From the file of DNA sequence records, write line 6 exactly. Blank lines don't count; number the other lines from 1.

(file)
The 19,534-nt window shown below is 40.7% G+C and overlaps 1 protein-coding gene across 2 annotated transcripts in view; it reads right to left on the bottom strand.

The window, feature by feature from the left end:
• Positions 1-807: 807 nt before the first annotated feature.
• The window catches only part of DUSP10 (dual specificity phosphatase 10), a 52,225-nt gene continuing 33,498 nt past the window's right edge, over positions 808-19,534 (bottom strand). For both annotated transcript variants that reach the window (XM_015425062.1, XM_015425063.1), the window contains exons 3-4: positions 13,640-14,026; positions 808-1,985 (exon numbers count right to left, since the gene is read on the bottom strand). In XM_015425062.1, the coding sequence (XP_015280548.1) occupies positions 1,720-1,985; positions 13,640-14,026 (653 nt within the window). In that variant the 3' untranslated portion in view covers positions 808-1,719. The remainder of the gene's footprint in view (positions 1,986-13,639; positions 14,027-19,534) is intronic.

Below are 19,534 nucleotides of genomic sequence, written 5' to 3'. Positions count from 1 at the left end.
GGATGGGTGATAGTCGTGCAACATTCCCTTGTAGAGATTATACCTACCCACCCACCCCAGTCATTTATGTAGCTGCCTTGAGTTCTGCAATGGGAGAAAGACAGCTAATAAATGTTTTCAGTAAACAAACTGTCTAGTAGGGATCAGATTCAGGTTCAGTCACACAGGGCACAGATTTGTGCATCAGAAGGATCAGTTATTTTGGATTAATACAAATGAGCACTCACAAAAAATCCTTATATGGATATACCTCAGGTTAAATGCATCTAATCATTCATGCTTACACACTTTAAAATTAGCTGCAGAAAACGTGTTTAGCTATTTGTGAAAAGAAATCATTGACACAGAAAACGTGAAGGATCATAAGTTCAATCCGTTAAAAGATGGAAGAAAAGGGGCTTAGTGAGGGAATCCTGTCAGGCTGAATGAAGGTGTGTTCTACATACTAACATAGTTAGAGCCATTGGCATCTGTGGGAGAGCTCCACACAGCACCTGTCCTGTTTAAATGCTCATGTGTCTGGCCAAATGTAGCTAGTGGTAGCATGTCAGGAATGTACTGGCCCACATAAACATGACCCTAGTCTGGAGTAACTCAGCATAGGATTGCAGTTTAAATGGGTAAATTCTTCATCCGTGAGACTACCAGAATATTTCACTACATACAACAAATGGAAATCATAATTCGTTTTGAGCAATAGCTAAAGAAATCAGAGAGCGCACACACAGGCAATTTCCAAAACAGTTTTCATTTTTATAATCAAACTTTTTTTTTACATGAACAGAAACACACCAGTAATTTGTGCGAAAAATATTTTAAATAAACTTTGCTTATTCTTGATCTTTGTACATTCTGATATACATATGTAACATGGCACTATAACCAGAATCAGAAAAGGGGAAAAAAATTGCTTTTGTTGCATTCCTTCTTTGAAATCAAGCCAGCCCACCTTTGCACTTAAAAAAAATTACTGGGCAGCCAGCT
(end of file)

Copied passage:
GGATGGGTGATAGTCGTGCAACATTCCCTTGTAGAGATTATACCTACCCACCCACCCCAGTCATTTATGTAGCTGCCTTGAGTTCTGCAATGGGAGAAAGACAGCTAATAAATGTTTTCAGTAAACAAACTGTCTAGTAGGGATCAGATTCAGGTTCAGTCACACAGGGCACAGATTTGTGCATCAGAAGGATCAGTTATTTTGGATTAATACAAATGAGCACTCACAAAAAATCCTTATATGGATATACCTCAGGTTAAATGCATCTAATCATTCATGCTTACACACTTTAAAATTAGCTGCAGAAAACGTGTTTAGCTATTTGTGAAAAGAAATCATTGACACAGAAAACGTGAAGGATCATAAGTTCAATCCGTTAAAAGATGGAAGAAAAGGGGCTTAGTGAGGGAATCCTGTCAGGCTGAATGAAGGTGTGTTCTACATACTAACATAGTTAGAGCCATTGGCATCTGTGGGAGAGCTCCACACAGCACCTGTCCTGTTTAAATGCTCATGTGTCTGGCCAAATGTAGCTAGTGGTAGCATGTCAGGAATGTACTGGCCCACATAAACATGACCCTAGTCTGGAGTAACTCAGCATAGGATTGCAGTTTAAATGGGTAAATTCTTCATCCGTGAGACTACCAGAATATTTCACTACATACAACAAATGGAAATCATAATTCGTTTTGAGCAATAGCTAAAGAAATCAGAGAGCGCACACACAGGCAATTTCCAAAACAGTTTTCATTTTTATAATCAAACTTTTTTTTTACATGAACAGAAACACACCAGTAATTTGTGCGAAAAATATTTTAAATAAACTTTGCTTATTCTTGATCTTTGTACATTCTGATATACATATGTAACATGGCACTATAACCAGAATCAGAAAAGGGGAAAAAAATTGCTTTTGTTGCATTCCTTCTTTGAAATCAAGCCAGCCCACCTTTGCACTTAAAAAAAATTACTGGGCAGCCAGCT